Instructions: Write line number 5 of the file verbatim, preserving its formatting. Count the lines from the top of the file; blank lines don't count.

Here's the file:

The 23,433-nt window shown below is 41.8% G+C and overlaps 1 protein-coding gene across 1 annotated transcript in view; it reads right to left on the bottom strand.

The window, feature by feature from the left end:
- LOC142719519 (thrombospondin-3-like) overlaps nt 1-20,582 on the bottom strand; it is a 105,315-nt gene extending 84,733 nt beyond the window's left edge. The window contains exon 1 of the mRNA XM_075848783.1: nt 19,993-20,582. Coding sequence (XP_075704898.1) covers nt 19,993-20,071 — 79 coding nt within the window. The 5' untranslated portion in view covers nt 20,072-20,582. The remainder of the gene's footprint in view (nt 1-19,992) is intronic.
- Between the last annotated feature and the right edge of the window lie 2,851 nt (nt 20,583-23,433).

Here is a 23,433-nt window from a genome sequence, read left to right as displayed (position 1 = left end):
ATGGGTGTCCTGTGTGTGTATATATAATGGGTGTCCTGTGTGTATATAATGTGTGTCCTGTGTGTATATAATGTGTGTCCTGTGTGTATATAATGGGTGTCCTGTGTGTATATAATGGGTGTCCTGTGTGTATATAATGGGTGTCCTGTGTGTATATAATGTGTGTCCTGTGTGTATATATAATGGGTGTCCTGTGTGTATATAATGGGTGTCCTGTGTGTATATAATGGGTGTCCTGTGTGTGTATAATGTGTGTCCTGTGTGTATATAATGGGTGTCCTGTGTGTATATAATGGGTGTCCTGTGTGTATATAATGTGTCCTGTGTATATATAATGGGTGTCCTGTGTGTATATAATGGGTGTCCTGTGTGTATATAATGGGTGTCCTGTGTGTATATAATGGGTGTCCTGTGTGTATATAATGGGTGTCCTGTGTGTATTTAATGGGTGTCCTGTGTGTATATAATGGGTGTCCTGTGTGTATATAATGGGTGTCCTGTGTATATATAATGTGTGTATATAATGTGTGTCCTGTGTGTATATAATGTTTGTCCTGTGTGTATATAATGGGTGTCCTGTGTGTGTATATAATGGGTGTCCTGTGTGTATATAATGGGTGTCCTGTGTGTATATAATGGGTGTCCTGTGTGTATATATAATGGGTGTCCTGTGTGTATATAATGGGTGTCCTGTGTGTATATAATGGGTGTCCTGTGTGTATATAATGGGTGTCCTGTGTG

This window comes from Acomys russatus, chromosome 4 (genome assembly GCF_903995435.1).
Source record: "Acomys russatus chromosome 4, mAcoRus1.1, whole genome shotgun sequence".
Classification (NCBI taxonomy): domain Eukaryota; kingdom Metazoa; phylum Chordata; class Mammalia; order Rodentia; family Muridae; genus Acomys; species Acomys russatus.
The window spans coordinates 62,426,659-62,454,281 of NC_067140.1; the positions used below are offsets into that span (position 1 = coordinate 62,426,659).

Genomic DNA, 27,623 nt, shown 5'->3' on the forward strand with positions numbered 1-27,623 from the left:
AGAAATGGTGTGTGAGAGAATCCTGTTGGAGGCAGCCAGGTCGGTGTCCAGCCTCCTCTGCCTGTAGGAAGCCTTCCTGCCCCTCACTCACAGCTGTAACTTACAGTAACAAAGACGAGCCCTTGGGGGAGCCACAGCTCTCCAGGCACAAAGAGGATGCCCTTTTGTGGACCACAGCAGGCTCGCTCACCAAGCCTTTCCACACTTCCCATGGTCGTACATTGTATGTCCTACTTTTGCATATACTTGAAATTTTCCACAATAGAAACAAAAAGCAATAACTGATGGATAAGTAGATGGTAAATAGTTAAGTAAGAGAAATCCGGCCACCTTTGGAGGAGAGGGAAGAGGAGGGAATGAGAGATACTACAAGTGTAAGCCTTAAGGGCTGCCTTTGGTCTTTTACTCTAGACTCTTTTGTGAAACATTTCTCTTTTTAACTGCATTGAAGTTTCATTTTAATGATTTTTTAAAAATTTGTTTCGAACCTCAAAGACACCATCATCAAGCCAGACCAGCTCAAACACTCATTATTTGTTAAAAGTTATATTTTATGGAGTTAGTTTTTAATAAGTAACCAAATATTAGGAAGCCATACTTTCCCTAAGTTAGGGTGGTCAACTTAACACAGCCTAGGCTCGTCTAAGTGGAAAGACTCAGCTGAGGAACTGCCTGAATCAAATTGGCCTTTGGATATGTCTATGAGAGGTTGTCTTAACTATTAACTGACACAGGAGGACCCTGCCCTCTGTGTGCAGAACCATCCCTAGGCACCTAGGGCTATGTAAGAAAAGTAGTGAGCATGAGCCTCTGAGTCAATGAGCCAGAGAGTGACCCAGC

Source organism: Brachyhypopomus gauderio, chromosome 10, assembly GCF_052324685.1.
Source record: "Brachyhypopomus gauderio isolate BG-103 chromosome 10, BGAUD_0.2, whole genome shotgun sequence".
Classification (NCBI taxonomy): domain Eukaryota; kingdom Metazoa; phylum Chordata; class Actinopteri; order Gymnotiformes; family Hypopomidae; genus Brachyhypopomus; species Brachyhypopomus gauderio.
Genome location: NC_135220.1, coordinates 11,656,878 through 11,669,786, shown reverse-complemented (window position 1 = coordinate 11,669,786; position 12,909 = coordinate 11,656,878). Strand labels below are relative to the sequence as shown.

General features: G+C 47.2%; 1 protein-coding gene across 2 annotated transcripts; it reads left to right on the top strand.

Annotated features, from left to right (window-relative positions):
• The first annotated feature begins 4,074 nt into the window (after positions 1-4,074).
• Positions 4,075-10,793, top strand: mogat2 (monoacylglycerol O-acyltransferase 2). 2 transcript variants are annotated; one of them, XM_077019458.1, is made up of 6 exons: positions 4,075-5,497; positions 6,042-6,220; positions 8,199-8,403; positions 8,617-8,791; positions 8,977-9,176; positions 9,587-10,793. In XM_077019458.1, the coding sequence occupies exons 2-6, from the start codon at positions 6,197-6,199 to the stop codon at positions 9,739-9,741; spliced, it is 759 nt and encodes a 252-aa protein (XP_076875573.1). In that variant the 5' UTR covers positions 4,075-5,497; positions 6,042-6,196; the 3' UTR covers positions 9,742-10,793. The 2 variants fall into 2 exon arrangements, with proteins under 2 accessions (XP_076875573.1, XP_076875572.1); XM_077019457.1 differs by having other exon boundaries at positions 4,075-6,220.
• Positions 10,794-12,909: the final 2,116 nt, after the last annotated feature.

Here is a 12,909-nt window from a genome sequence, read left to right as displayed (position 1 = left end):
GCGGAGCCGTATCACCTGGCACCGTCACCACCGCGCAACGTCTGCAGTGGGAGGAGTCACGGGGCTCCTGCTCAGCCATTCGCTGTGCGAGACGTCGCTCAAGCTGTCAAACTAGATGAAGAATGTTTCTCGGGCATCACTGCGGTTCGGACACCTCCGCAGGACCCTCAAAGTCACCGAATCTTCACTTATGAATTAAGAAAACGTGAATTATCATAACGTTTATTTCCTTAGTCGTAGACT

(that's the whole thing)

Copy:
Here is a 23,433-nt window from a genome sequence, read left to right as displayed (position 1 = left end):